Calling all ladies that sew

Discussion in 'The Powder Room' started by AllaboutEve, Aug 24, 2006.

  1. AllaboutEve

    AllaboutEve Practically Family

    Messages:
    924
    Can anyone give me any tips on how best to copy a vintage pattern that I have just bought.
    I just got an early 1950's coat pattern through the post today that I am so in love with and I am taking this to a London tailor to be made as it really is far too advanced for me to attempt at home. I want to make a copy of the pattern first so that I can save the original from harm so that one day someone else can use it too.
    I have never made a copy of a pattern before, but am I right in believing that you need to trace it onto tissue?
    Please help!:) :)
     
  2. BettyValentine

    BettyValentine A-List Customer

    Messages:
    332
    Location:
    NYC
    I've never tried the stuff, but when I ordered a pattern from Folkwear recently they sent me a little sample of some kind of fabric/paper they're selling for people to copy patterns onto. It seems pretty sturdy but is transparent. It kind of feels like interfacing. It seems like it would work very well, but I've never tried.

    I only copied a pattern once, and I just used a tracing wheel w/marking paper and traced it onto wrapping paper since it was all I had in large enough pieces. It was kind of an unplanned thing.


    BV
     
  3. AllaboutEve

    AllaboutEve Practically Family

    Messages:
    924
    Thanks Betty, that was kind of what I was planning on doing too.
    I think I will try to straighten the pieces out with a very gentle iron temperature and then lay them out flat and trace them off.
    I will have a hunt around for that tissue paper that you mentioned and then give it a go.
    Wish me luck!
     
  4. Honey Doll

    Honey Doll Practically Family

    Messages:
    523
    Location:
    Rochester, NY
    I'm certainly no expert on this one, but I recently copied a pattern by pinning it onto very cheap cotton yardage as if I were going to cut it out and tracing around with a fine tip marker-- verrry carefully, then unpinned and folded up the cotton yardage until I need it. Since I got the cheapest cotton I could find at Walmart, the whole project cost maybe $1.50.

    Honey Doll
     
  5. Tourbillion

    Tourbillion Practically Family

    Messages:
    667
    Location:
    Los Angeles
  6. Fleur De Guerre

    Fleur De Guerre Call Me a Cab

    Messages:
    2,056
    Location:
    Walton on Thames, UK
    On that note, you can get it from here too!
     
  7. Lady Day

    Lady Day I'll Lock Up Bartender

    Messages:
    9,083
    Location:
    Crummy town, USA
    Lay each piece out and trace it with tracing paper, and a sharpie.

    Thats how I do all my patterns :)

    LD
     
  8. Snookie

    Snookie Practically Family

    Messages:
    880
    Location:
    Los Angeles Area
    That transparent paper sounds good because you can lay it on top of the pattern and still see the pattern underneath. My current favorite method is to lay the paper on top of the pattern, weight it (with pattern weights, soupcans, staplers, etc. -- NOT pins) and trace. Use a ruler for the straight parts. It goes faster and is neater.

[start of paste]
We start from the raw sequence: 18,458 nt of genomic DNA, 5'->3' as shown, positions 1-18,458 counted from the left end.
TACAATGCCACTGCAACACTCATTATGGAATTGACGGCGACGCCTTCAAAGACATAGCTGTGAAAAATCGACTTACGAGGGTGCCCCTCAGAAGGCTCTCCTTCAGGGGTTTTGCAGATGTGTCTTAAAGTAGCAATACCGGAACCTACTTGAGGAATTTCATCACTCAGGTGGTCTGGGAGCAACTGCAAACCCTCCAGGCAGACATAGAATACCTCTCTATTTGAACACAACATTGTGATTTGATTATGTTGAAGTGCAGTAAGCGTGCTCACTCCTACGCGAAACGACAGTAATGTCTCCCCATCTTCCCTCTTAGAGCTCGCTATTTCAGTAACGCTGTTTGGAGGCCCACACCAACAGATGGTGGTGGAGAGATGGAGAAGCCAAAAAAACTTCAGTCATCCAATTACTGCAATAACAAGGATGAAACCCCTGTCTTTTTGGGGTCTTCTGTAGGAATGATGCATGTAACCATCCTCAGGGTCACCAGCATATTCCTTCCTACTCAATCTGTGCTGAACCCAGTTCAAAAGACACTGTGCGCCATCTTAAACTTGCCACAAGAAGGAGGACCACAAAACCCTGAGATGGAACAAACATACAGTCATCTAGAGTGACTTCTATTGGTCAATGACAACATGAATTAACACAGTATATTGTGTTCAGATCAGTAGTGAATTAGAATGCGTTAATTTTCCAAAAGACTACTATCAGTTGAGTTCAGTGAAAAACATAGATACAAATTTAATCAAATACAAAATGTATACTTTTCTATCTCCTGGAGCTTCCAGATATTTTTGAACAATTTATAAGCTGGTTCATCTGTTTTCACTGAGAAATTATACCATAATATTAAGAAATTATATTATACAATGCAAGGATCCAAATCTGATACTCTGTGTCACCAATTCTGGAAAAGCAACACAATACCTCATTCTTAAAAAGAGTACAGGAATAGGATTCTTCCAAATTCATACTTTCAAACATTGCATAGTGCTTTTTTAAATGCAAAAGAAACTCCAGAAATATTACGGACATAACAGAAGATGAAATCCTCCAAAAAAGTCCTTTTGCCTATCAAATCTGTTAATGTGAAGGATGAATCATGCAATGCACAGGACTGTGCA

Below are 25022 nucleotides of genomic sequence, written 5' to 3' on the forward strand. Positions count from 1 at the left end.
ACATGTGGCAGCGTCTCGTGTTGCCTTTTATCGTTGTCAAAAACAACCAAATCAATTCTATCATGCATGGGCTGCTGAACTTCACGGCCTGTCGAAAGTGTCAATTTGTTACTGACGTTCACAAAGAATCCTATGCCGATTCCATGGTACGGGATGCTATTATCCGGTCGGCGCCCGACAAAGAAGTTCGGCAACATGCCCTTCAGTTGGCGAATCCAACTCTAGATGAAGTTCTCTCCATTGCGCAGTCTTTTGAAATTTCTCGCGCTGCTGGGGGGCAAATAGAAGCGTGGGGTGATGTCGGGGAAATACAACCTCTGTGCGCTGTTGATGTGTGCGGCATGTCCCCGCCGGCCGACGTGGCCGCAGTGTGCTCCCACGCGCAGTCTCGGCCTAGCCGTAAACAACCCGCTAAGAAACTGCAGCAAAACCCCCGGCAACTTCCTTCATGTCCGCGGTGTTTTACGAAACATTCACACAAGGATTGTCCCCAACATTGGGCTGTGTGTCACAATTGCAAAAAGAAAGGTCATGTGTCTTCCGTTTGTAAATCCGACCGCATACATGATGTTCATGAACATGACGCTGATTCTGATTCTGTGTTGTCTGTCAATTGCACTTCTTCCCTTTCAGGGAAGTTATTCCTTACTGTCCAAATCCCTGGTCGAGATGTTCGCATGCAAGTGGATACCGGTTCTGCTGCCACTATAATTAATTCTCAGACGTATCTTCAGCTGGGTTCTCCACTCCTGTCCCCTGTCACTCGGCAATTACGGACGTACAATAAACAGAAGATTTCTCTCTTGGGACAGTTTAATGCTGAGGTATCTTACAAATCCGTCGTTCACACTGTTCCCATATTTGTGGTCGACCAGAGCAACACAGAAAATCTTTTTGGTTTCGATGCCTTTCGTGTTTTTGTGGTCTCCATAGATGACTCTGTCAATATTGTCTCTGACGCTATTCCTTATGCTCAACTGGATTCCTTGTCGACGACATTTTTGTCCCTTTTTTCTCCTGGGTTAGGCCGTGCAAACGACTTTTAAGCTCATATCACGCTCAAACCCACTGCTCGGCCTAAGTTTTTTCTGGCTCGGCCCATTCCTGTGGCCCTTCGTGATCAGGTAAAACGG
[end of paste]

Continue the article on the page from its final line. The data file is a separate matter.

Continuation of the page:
Having the pattern underneath is easier b/c the edges don't curl away, the pattern doesn't shift, etc.
     
  9. Caledonia

    Caledonia Practically Family

    Messages:
    954
    Location:
    Scotland
    Muslin has been recommended elsewhere in the threads, but you need to make sure it is washed and shrunk before using it apparently. I ordered a bit of the Folkwear material to see what it was about, and will let you know. But in effect all you need is any material/paper that won't change size, that you can pin down to hold it in place, and see through. Best of luck with the coat - is it a fit and flare?
     
  10. AllaboutEve

    AllaboutEve Practically Family

    Messages:
    924
    Thanks Caledonia and everyone who has posted their advice on this subject. I will be interested to know how you get on with the Folkwear material. In the meantime I am busy patching up a few tiny paperbug holes I have found in the pattern!
    In answer to your question yes the it is a fit and flare; an early 50's English Bestway pattern, doubled breasted with a rounded collar a real beauty.I paid far too much on Ebay for it but it was exactly the design I wanted. I will post a pic when I get back home next week if you like.
    I am having it made as I really couldn't attempt this myself as I just don't have enough experience fitting and the back and front both have 3 panels!
    I would have bought something from a shop but there is nothing this shape available anywhere!!!
    Oh well I suppose it's an investment:rolleyes:
     
  11. Caledonia

    Caledonia Practically Family

    Messages:
    954
    Location:
    Scotland
    It sounds beautiful. I have a couple of similar patterns and this style is definitely my 50s coat when I get round to it! Yes, post a pic. I'll fire mine over to Show us Your Purchases when I get a minute. :)
     

Share This Page

  1. This site uses cookies to help personalise content, tailor your experience and to keep you logged in if you register.
    By continuing to use this site, you are consenting to our use of cookies.